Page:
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Showing entries 1 to 19

Displaying posts with tag: graphs (reset)

Measure the impact of MySQL configuration changes with Percona Cloud Tools
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When you make a change to your MySQL configuration in production it would be great to know the impact (a “before and after” type of picture). Some changes are obvious. For many variables proper values can be determined beforehand, i.e. innodb_buffer_pool_size or innodb_log_file_size. However, there is 1 configuration variable which is much less obvious for many people working with MySQL: query_cache.

The idea of query cache is great, however, there are a lot of

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What a difference Atomics can make
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Following up to my previous blog on graphing statement execution in performance_schema, Sunny Bains on the InnoDB team pointed out that in looking at the INSERT graph, he didn’t think I had atomic operations enabled within my build.

Particularly here (from trunk):

225 /******************************************************************//**
226 Increments lock_word the specified amount and returns new value.
227 @return lock->lock_word after increment */
229 lint
230 rw_lock_lock_word_incr(
231 /*===================*/
232         rw_lock_t*      lock,
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A Big Bag of Epic Awesomeness
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I tried to come up with a number of topics for this post, but none seemed to really convey what I really feel.. And really this blog is about all of them..

  • Graphing MySQL Statement Execution
  • Tracing Sessions with PERFORMANCE_SCHEMA

If that doesn’t whet your appetite (and trust me, I need to, this post is long, but I feel is worth reading all the way to the end), then let me start out by asking the question:

Wouldn’t you like to be able to trace what a SQL statement did, either in the same or another session, on a production instance, after the fact? Wouldn’t you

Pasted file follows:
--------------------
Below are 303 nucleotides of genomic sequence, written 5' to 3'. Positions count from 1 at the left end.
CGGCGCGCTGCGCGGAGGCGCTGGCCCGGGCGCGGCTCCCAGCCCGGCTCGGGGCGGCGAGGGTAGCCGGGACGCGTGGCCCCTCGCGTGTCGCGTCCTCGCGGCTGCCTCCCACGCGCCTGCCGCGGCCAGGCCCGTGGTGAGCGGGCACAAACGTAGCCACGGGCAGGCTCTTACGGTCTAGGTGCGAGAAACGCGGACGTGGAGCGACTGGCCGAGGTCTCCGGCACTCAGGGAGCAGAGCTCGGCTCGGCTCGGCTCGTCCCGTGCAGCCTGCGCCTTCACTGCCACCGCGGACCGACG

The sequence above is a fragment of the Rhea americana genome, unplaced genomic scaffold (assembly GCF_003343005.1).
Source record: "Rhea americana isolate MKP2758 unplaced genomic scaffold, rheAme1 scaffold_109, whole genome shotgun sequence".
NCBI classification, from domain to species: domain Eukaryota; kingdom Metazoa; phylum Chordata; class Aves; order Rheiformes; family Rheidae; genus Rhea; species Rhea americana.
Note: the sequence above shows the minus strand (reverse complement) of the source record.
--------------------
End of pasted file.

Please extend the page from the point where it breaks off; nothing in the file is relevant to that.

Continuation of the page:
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Generating Google line charts with SQL, part II
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This post continues Generating Google line charts with SQL, part I, in pursue of generating time series based image charts.

We ended last post with the following chart:

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Generating Google line charts with SQL, part I
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In this series of posts I wish to show how Google Charts can be generated via SQL. We discuss the Google Charts limitations which must be challenged, and work towards a simple chart.

I’m going to present the algorithm I use in mycheckpoint, a MySQL monitoring utility, which generates Google charts by raw data using views. An example of such chart follows:

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mycheckpoint (rev. 170): improved custom queries; local charting; page/swap I/O monitoring; improved HTML reports
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Revision 170 of mycheckpoint, a MySQL monitoring solution, has been released. New and updated in this revision:

  • Improved custom queries: lifting of limitations from previous, introductory revision; better HTML presentation
  • Local, inline charting: no rendering of Google Charts, unless explicitly requested. All charts are now rendered locally using JavaScript. No data is now sent over the network.
  • Page/Swap I/O monitoring: now monitoring for page ins and outs, swap ins and outs (Linux only).
  • Improved HTML reports: several improvements on presentation (see
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mycheckpoint (rev. 132): custom monitoring, custom charts, process list dump
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Revision 132 of mycheckpoint has been released. New and updated in this revision:

  • Custom monitoring: monitoring & charting for user defined queries
  • HTML reports for custom monitoring
  • Process list dump upon alert notifications

Custom monitoring & charts

Custom monitoring allows the user to supply with a query, the results of which will be monitored.

That is, mycheckpoint monitors the status variables, replication status, OS metrics. But it cannot by itself monitor one’s application. Which is why a user may supply with such query as:

SELECT COUNT(*) FROM shopping_cart WHERE is_pending=1

Such a query will tell an online store how many